* Markets price a steady ECB
* Effect of any surprise rate cut seen limited
* Focus shifting to excess cash repayments
LONDON, Nov 5 (Reuters) - Euro zone money markets aren't expecting the ECB to alter policy this week, leaving the focus on whether banks will start next year to repay excess cash they have borrowed from the central bank or just keep hoarding it.
Markets have all but priced out the possibility the European Central Bank will cut the rate it pays to deposit cash overnight from its current zero percent and economists polled by Reuters expect the main refinancing rate to be kept at 0.75 percent on Thursday.
ECB officials have indicated the central bank doubts another rate cut would have much impact on the economy, leaving the focus on unconventional measures such as the cheap long-term liquidity it has pumped out over the past year and the bank's new bond-buying option.
"You can understand how the market is interpreting that it won't be conventional measures that will be the way forward for boosting confidence ... and is moving away from expecting further rate cuts," said Credit Agricole rate strategist Orlando Green.
The euro zone debt crisis has abated since the ECB detailed a plan to buy the bonds of struggling euro zone countries if they ask for aid. Spain is seen as the most likely candidate although it has yet to make a move.
Forward overnight Eonia rates - which reflect expectations of where the deposit rate will be set - are at most just a couple of basis points below current levels, indicating markets see the rate staying at zero percent.
"We think the ECB will shy away from cutting the deposit rate into negative territory," said Commerzbank rate strategist Benjamin Schroeder.
Although a negative deposit rate may spur banks to lend more, it deters money market funds and some, such as BlackRock Inc - the world's largest money manager - have restricted investor access to European funds.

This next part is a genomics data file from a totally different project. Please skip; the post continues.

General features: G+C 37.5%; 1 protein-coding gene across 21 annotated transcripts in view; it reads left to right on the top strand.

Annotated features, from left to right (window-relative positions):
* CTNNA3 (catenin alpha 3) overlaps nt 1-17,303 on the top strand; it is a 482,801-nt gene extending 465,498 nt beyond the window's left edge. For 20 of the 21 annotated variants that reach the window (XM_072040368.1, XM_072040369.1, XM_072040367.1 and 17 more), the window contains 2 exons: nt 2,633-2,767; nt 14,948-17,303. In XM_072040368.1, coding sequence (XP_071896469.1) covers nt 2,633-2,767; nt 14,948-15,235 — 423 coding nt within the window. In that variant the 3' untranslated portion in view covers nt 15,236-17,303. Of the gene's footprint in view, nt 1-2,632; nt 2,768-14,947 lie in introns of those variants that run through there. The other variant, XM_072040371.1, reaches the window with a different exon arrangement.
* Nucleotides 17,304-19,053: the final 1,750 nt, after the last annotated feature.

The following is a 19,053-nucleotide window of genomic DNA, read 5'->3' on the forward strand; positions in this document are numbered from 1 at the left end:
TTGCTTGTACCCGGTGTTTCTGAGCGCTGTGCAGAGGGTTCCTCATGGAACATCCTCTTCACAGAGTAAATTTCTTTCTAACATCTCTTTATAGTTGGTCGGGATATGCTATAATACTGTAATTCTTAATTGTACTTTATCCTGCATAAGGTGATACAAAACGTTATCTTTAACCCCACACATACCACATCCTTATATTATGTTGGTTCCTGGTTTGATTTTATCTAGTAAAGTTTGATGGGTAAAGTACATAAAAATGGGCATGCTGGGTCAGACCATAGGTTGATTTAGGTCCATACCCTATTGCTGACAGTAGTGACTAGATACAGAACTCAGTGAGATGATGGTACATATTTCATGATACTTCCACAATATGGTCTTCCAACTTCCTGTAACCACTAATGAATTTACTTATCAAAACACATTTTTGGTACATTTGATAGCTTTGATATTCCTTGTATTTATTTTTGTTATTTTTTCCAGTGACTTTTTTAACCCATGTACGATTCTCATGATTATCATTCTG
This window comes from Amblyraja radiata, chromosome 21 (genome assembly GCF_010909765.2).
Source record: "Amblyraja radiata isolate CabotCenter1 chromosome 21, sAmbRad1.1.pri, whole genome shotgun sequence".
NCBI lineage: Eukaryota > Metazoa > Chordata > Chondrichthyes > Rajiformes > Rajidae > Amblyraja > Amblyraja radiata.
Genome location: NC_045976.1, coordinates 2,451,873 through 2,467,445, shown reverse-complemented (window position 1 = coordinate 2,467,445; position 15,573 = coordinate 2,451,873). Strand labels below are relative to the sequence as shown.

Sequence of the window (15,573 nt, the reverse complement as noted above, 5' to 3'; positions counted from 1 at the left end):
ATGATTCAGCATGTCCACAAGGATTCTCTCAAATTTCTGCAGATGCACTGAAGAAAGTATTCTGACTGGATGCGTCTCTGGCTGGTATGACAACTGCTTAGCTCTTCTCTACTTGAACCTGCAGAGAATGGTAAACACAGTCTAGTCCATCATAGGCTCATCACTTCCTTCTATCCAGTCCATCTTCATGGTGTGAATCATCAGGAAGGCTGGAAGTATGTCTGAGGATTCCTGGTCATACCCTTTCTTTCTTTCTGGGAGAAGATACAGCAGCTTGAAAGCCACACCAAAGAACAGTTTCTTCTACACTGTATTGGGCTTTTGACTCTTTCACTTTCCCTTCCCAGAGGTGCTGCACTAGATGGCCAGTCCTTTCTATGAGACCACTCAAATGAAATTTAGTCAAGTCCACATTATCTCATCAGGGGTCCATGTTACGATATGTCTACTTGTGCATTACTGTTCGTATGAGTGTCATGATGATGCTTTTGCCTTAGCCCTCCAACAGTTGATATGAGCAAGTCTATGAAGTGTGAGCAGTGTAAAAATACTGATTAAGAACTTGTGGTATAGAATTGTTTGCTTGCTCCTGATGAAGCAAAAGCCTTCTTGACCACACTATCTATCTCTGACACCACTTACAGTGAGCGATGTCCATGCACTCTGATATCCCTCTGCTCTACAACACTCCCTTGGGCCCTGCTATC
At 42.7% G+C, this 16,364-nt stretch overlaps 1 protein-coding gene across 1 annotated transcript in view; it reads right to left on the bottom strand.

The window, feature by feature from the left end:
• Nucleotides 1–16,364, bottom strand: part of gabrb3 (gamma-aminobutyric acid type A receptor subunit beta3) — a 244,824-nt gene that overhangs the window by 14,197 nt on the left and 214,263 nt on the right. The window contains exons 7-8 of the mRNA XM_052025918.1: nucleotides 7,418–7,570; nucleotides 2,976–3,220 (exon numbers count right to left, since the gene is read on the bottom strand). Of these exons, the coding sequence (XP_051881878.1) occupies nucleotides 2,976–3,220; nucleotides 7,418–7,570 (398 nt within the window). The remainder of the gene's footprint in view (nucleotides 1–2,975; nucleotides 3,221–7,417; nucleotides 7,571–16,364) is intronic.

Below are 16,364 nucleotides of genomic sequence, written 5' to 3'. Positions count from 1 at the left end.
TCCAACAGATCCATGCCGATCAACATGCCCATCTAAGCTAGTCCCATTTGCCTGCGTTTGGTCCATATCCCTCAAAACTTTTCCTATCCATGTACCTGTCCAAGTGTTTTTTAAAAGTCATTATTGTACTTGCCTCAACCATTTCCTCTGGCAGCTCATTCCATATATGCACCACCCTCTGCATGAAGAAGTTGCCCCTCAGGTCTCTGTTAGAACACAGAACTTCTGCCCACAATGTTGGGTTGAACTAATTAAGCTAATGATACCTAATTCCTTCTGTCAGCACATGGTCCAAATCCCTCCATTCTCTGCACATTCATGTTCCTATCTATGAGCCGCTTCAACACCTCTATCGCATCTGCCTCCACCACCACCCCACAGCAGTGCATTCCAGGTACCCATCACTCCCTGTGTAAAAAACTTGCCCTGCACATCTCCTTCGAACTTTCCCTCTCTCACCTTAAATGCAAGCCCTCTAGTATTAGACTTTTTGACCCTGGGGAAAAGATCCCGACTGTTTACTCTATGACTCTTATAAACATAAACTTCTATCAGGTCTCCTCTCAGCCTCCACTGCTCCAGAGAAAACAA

It is, however, much harder to measure expectations of a refinancing rate cut because the near 700 billion euros of excess cash banks are currently holding distorts the traditional calculations used before the financial crisis.
Even if the ECB does surprise on Thursday by cutting the refinancing rate, reaction in money markets would likely be somewhat subdued with overnight rates pinned by deposit rate expectations.
Euribor interbank lending rates could fall further, analysts said, but the move may be limited with the spread over equivalent maturity Eonia rates having already collapsed to just 10 basis points - nearing levels seen before mid-2007. Eonia rates in theory strip out the risk of a lender or borrower defaulting.
The three-month Euribor rate resumed its downtrend on Monday, inching down to 0.196 percent, but has shown signs of bottoming out with unchanged fixings late last week.
With little prospect of rate cuts, markets have turned their attention to how much of their excess cash - borrowed at three-year tender operations in December and February - banks will repay with some estimates putting the figure at 200 billion euros.
"Looking at forward Eonia rates, markets don't expect an amount of liquidity to be drained that will have an impact on rates," said Commerzbank's Schroeder.
"It's only once excess liquidity drops below 100 billion euros that you see an impact on the Eonia fixings," he added.